At its security summit last week, BlackBerry leaned heavily on its security services and features. But will security be enough to save the struggling company? Some analysts are encouraged by CEO John Chen’s seeming revival of the company, although others, like CIBC analysts, aren’t yet convinced that BlackBerry is turning around.
BlackBerry tries to benefit from eavesdropping fears
In a report dated July 31, 2014, analysts Todd Coupland and Robin Manson-Hing said they attended BlackBerry’s security summit last year. The company focused on secure communications for industries that are highly regulated. The CIBC team is unsure whether this particular market will become big enough to put a stop to the company’s declining services revenue.
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However, Chen believes that as worries about eavesdropping continue to grow, their business will improve. And by combining their EZ Pass for a free upgrade to BES 12, he’s expecting to see more enterprise service revenue. Coupland and Manson-Hing said this is possible but that they want to see more about timing before they can recommend buying BlackBerry stock. They also want to see if BlackBerry’s EZ Pass program will stabilize its enterprise subscriber base.
Hands on with BlackBerry products
The analysts had an opportunity to try out Secusmart’s offerings. BlackBerry announced last week that it had struck a deal to acquire the small company. They reported being impressed with the demo of the company’s product as integrated with BlackBerry phone calls. They found that the integration caused no lag in the phone’s performance.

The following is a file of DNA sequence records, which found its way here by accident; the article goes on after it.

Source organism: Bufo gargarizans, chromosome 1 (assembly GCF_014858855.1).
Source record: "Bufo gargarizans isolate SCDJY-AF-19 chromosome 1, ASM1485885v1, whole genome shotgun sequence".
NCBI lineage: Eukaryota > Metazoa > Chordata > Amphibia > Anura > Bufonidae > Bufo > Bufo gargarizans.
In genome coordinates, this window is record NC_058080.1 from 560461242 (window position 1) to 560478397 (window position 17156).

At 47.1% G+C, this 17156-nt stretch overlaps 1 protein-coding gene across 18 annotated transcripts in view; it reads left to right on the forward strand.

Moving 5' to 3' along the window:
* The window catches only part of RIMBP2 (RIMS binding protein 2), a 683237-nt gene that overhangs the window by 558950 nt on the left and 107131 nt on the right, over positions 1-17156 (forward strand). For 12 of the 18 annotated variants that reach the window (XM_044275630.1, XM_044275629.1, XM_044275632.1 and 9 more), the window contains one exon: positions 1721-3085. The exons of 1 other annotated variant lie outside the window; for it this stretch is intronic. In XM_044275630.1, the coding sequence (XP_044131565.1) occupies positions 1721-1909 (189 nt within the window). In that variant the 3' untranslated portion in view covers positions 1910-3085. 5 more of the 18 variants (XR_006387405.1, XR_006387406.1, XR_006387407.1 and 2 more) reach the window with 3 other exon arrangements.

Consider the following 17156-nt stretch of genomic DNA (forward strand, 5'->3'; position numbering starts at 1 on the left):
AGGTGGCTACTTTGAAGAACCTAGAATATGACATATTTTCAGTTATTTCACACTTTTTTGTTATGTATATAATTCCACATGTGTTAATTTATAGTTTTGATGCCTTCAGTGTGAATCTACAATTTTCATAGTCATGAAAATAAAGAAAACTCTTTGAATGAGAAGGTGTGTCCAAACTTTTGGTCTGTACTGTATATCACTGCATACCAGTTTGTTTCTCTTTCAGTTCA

They also had a chance to try out six other demo products and BES 10 and eBBM. They found it interesting that none of the products were partners but that “most were under the radar features.” They said one of the most interesting offerings was being able to add “a geo perimeter for usage and rights management.”
The analysts say all of BlackBerry’s segments now focus on security. For example, the company’s Certicom subsidiary offers cryptography as integrated with chips made by QUALCOMM, Inc. (NASDAQ:QCOM). They also note that cars running BlackBerry’s QNX operating system have so far not been hacked, suggesting a higher level of security with the operating system. They believe the most overlooked parts of BlackBerry’s offerings is the higher encryption level and also the email compression, compared to competing services that use Active Synch.
The CIBC team continues to rate BlackBerry as Sector Underperformer with a $6.25 per share price target.